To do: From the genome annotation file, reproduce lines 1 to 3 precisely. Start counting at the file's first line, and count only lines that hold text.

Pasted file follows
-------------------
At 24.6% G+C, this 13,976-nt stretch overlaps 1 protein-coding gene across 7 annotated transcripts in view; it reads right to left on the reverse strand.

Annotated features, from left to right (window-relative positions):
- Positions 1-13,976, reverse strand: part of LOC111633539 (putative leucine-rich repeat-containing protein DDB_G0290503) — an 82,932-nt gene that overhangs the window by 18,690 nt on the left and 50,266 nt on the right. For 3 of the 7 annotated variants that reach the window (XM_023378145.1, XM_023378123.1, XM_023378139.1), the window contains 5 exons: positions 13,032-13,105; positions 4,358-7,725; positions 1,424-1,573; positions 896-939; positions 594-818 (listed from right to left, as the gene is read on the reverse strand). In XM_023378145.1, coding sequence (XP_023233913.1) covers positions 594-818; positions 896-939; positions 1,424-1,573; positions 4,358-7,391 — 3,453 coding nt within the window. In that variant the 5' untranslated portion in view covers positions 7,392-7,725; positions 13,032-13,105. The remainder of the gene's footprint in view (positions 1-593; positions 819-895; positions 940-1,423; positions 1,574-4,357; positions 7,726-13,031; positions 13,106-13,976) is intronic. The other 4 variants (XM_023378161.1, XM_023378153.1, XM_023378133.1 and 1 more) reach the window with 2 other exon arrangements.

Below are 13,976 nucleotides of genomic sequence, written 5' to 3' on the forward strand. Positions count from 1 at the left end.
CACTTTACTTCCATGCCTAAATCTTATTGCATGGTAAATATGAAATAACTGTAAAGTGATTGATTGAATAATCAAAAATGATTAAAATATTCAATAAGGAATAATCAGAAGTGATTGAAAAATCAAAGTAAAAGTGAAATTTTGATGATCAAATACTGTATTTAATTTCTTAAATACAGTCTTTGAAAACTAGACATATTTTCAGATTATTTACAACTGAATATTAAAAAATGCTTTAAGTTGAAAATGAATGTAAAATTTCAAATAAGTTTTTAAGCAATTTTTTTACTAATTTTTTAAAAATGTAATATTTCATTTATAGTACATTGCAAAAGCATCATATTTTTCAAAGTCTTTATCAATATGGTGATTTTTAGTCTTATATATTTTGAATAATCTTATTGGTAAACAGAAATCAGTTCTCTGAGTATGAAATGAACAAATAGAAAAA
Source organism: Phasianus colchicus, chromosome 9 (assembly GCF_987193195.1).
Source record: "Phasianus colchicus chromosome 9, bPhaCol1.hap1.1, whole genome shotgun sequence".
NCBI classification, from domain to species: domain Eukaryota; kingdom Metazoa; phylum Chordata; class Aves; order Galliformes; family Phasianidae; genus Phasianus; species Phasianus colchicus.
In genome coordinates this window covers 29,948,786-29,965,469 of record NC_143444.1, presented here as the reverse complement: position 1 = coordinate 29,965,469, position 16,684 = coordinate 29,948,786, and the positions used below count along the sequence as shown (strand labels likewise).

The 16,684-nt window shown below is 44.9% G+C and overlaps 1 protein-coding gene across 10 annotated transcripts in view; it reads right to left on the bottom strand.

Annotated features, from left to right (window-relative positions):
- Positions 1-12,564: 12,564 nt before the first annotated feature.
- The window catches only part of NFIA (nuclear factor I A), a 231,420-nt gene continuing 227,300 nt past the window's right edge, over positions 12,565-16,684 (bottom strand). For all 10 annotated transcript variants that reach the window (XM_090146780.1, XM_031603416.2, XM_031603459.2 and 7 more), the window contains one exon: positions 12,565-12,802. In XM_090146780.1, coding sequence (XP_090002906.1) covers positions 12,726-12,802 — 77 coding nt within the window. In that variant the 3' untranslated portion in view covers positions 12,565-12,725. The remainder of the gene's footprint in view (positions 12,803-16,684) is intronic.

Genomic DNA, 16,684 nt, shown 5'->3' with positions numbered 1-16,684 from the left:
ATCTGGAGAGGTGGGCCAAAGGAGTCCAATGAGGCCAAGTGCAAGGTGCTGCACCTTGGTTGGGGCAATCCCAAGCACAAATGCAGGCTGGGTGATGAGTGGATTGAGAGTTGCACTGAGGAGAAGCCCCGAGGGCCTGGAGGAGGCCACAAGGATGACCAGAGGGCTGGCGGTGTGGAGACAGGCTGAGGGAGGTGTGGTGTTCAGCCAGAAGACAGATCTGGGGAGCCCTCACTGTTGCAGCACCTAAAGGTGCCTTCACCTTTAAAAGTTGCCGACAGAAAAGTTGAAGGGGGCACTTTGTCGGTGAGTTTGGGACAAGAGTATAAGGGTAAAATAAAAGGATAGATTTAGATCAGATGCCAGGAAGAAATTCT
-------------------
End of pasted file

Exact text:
At 24.6% G+C, this 13,976-nt stretch overlaps 1 protein-coding gene across 7 annotated transcripts in view; it reads right to left on the reverse strand.

Annotated features, from left to right (window-relative positions):
- Positions 1-13,976, reverse strand: part of LOC111633539 (putative leucine-rich repeat-containing protein DDB_G0290503) — an 82,932-nt gene that overhangs the window by 18,690 nt on the left and 50,266 nt on the right. For 3 of the 7 annotated variants that reach the window (XM_023378145.1, XM_023378123.1, XM_023378139.1), the window contains 5 exons: positions 13,032-13,105; positions 4,358-7,725; positions 1,424-1,573; positions 896-939; positions 594-818 (listed from right to left, as the gene is read on the reverse strand). In XM_023378145.1, coding sequence (XP_023233913.1) covers positions 594-818; positions 896-939; positions 1,424-1,573; positions 4,358-7,391 — 3,453 coding nt within the window. In that variant the 5' untranslated portion in view covers positions 7,392-7,725; positions 13,032-13,105. The remainder of the gene's footprint in view (positions 1-593; positions 819-895; positions 940-1,423; positions 1,574-4,357; positions 7,726-13,031; positions 13,106-13,976) is intronic. The other 4 variants (XM_023378161.1, XM_023378153.1, XM_023378133.1 and 1 more) reach the window with 2 other exon arrangements.